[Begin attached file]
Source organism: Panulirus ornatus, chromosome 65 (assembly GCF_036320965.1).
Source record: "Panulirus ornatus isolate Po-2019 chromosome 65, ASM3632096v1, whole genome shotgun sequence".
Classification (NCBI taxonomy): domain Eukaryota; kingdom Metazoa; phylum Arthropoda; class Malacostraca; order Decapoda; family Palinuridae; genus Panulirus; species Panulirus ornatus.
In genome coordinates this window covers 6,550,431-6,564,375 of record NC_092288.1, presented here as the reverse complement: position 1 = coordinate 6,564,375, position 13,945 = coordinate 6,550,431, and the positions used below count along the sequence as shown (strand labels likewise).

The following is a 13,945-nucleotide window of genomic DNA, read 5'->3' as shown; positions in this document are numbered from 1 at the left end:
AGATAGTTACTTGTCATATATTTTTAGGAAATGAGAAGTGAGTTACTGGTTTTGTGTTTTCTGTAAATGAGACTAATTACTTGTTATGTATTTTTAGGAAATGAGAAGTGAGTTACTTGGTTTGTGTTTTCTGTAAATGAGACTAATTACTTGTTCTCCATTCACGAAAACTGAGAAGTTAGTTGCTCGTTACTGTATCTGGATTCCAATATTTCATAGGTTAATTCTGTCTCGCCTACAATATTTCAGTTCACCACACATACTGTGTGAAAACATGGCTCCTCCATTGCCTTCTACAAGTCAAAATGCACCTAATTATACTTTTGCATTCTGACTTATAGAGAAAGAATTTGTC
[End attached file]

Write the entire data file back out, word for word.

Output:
Source organism: Panulirus ornatus, chromosome 65 (assembly GCF_036320965.1).
Source record: "Panulirus ornatus isolate Po-2019 chromosome 65, ASM3632096v1, whole genome shotgun sequence".
Classification (NCBI taxonomy): domain Eukaryota; kingdom Metazoa; phylum Arthropoda; class Malacostraca; order Decapoda; family Palinuridae; genus Panulirus; species Panulirus ornatus.
In genome coordinates this window covers 6,550,431-6,564,375 of record NC_092288.1, presented here as the reverse complement: position 1 = coordinate 6,564,375, position 13,945 = coordinate 6,550,431, and the positions used below count along the sequence as shown (strand labels likewise).

The following is a 13,945-nucleotide window of genomic DNA, read 5'->3' as shown; positions in this document are numbered from 1 at the left end:
AGATAGTTACTTGTCATATATTTTTAGGAAATGAGAAGTGAGTTACTGGTTTTGTGTTTTCTGTAAATGAGACTAATTACTTGTTATGTATTTTTAGGAAATGAGAAGTGAGTTACTTGGTTTGTGTTTTCTGTAAATGAGACTAATTACTTGTTCTCCATTCACGAAAACTGAGAAGTTAGTTGCTCGTTACTGTATCTGGATTCCAATATTTCATAGGTTAATTCTGTCTCGCCTACAATATTTCAGTTCACCACACATACTGTGTGAAAACATGGCTCCTCCATTGCCTTCTACAAGTCAAAATGCACCTAATTATACTTTTGCATTCTGACTTATAGAGAAAGAATTTGTC